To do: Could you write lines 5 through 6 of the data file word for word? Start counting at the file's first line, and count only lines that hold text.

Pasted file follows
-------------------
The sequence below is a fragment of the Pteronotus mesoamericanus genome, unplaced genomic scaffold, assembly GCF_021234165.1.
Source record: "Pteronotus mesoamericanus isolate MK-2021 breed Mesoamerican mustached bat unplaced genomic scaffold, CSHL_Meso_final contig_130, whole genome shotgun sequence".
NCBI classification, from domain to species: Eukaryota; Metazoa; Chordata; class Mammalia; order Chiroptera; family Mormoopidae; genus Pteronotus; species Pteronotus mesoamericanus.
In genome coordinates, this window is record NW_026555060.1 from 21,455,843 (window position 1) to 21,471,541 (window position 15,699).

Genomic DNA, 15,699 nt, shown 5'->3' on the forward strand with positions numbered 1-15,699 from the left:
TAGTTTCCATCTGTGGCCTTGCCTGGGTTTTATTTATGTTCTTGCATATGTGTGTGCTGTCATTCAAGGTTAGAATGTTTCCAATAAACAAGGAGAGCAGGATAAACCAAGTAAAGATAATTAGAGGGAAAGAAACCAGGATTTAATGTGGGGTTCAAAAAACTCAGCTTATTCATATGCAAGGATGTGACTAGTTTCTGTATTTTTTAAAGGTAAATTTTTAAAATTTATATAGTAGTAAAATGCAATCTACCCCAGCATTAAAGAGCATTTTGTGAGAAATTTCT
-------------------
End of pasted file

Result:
Genomic DNA, 15,699 nt, shown 5'->3' on the forward strand with positions numbered 1-15,699 from the left:
TAGTTTCCATCTGTGGCCTTGCCTGGGTTTTATTTATGTTCTTGCATATGTGTGTGCTGTCATTCAAGGTTAGAATGTTTCCAATAAACAAGGAGAGCAGGATAAACCAAGTAAAGATAATTAGAGGGAAAGAAACCAGGATTTAATGTGGGGTTCAAAAAACTCAGCTTATTCATATGCAAGGATGTGACTAGTTTCTGTATTTTTTAAAGGTAAATTTTTAAAATTTATATAGTAGTAAAATGCAATCTACCCCAGCATTAAAGAGCATTTTGTGAGAAATTTCT